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Loeber J.G.,National Institute for Public Health RIVM | Burgard P.,University of Heidelberg | Cornel M.C.,VU University Amsterdam | Rigter T.,VU University Amsterdam | And 4 more authors.
Journal of Inherited Metabolic Disease | Year: 2012

In many European countries neonatal screening has been introduced over the last 50 years as an important public health programme. Depending on health care structure, available funds, local politics, input from professional groups, parent groups, and the general public this introduction has led to different approaches in the way the screening programmes have been set up, financed and governed. To get some insight about the current situation, in 2009 the European Union, via its EAHC agency, put out a call for a tender that was acquired by our project group. An online survey was compiled in which the whole screening programme was covered by a questionnaire. This survey covered the EU member states, (potential) candidate member states and EFTA countries, in total 40 countries. Results showed little consensus concerning 1. information of parents including informed consent; 2. which conditions are screened for, ranging from 1 to around 30 conditions; 3. sampling time post partum; 4. screening methodology including cut-offs values even between screening laboratories within countries.; 5. storage of residual specimens, varying from 3 months to 1000 years. In addition, confirmatory diagnostics and follow-up also show large discrepancies (Burgard et al. http://www.iss.it/cnmr/prog/cont.php?id= 1621&lang=1&tipo=64 2011). In addition to the current practices report an expert opinion document has been produced with recommendations to the EU Commission for future improvements, e.g. in parallel to the way the USA has harmonized its practices based on recommendations by the American College of Medical Genetics (Watson et al., Pediatrics 117: S296-S307, 2006). © SSIEM and Springer 2012.

Cornel M.C.,VU University Amsterdam | Rigter T.,VU University Amsterdam | Weinreich S.S.,VU University Amsterdam | Burgard P.,University of Heidelberg | And 6 more authors.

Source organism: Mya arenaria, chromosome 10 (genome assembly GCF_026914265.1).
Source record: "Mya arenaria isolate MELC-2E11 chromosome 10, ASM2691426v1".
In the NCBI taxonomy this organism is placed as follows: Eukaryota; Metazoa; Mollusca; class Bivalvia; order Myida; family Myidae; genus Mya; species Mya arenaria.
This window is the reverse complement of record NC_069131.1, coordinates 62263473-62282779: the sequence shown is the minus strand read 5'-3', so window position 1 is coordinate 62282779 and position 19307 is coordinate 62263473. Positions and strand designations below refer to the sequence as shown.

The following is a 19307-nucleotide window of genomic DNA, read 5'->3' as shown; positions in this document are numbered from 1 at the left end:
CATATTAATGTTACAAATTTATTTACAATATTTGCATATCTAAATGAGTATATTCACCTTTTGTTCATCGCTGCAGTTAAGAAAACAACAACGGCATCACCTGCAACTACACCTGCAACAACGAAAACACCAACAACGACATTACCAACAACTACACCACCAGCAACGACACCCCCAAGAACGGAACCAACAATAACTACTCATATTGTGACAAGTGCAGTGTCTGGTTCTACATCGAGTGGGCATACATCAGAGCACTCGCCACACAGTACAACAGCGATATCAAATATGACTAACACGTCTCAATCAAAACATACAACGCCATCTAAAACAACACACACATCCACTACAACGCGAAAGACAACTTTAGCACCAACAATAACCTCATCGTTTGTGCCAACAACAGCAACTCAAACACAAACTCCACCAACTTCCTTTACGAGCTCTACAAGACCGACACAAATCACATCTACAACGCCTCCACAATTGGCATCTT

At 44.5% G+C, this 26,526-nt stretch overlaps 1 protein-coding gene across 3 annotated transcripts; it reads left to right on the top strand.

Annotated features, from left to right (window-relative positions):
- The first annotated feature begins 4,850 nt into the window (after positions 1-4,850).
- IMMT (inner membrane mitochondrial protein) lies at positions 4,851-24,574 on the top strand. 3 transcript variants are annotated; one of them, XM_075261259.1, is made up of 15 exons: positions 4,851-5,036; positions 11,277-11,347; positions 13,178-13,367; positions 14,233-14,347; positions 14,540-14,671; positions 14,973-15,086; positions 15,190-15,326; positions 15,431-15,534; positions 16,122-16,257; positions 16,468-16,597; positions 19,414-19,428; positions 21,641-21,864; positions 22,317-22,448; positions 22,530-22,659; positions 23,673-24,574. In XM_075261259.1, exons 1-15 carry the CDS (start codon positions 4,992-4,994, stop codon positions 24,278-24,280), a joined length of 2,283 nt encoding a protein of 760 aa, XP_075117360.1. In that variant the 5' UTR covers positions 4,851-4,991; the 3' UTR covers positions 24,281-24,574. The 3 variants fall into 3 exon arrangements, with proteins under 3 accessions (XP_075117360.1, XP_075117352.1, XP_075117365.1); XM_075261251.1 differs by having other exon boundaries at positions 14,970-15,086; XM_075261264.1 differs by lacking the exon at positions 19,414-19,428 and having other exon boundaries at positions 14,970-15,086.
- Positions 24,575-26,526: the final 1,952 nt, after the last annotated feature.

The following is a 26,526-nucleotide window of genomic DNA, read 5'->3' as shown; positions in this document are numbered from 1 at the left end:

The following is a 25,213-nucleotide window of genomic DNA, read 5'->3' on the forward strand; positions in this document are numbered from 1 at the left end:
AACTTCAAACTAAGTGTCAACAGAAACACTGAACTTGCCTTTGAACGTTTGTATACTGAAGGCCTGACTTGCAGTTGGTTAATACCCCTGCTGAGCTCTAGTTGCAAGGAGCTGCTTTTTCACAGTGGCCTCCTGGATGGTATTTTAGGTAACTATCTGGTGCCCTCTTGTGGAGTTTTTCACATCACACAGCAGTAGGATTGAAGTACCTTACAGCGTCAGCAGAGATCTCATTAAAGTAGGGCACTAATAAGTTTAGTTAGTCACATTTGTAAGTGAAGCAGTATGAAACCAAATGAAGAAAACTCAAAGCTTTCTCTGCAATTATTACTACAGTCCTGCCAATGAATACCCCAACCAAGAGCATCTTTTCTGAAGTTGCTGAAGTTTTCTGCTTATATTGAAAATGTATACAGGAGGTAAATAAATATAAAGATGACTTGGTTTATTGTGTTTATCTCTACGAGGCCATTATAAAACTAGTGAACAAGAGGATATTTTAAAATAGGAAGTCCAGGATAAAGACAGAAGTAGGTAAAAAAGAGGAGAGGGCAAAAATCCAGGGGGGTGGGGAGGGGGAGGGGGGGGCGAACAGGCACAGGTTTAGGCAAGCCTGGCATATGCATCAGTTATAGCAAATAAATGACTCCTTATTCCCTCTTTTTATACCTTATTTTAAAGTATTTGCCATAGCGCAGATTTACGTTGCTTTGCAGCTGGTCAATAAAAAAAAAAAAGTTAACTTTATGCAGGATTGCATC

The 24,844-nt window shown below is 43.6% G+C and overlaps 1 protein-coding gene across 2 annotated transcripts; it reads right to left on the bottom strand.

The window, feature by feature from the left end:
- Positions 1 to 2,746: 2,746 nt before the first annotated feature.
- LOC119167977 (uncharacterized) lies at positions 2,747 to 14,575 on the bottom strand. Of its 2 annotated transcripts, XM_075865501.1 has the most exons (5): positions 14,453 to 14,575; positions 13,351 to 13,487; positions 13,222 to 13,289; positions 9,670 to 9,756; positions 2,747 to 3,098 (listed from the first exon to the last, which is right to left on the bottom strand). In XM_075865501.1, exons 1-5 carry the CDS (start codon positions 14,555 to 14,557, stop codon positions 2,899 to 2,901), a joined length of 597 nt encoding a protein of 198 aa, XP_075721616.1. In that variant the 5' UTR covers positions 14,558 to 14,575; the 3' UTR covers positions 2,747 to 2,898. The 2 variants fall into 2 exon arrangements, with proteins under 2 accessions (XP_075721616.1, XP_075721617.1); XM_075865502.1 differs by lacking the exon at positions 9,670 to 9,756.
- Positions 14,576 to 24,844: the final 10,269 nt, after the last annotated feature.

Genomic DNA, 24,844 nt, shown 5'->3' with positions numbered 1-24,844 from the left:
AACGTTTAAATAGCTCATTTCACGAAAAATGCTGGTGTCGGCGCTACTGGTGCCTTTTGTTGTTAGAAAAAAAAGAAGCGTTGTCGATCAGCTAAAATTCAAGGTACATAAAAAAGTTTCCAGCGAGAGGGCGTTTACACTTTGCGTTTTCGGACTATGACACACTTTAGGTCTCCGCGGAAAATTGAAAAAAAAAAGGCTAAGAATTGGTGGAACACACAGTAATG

European Journal of Human Genetics | Year: 2014

The European Union (EU) Council Recommendation on rare diseases urged the member states to implement national and EU collaborative actions to improve the health care of rare disease patients. Following this recommendation, the European Commission launched a tender on newborn screening (NBS) to report on current practices of laboratory testing, form a network of experts and provide guidance on how to further implement NBS screening in a responsible way, the latter of which was provided in an Expert Opinion document. After consultation of experts from EU member states, (potential) candidate member states and European Free Trade Association countries, in a consensus meeting in June 2011, 70 expert opinions were finalized. They included the need to develop case definitions for all disorders screened for to facilitate assessment and international outcome studies. Decision whether a screening program should be performed can be based on screening criteria updated from the traditional Wilson and Jungner (1968) criteria, relating to disease, treatment, test and cost. The interest of the child should be central in the assessment of pros and cons. A European NBS body should assess evidence on (new) screening candidate disorders. For rare conditions, best level evidence should be used. The health system should ensure treatment to cases diagnosed by screening, controlled and revised by follow-up outcome studies. Screening methodology should aim to avoid unintended findings, such as mild forms and carrier status information, as much as possible. Activities to improve NBS in Europe, such as training and scientific evaluation, could benefit from collaboration at EU level and beyond. © 2014 Macmillan Publishers Limited.

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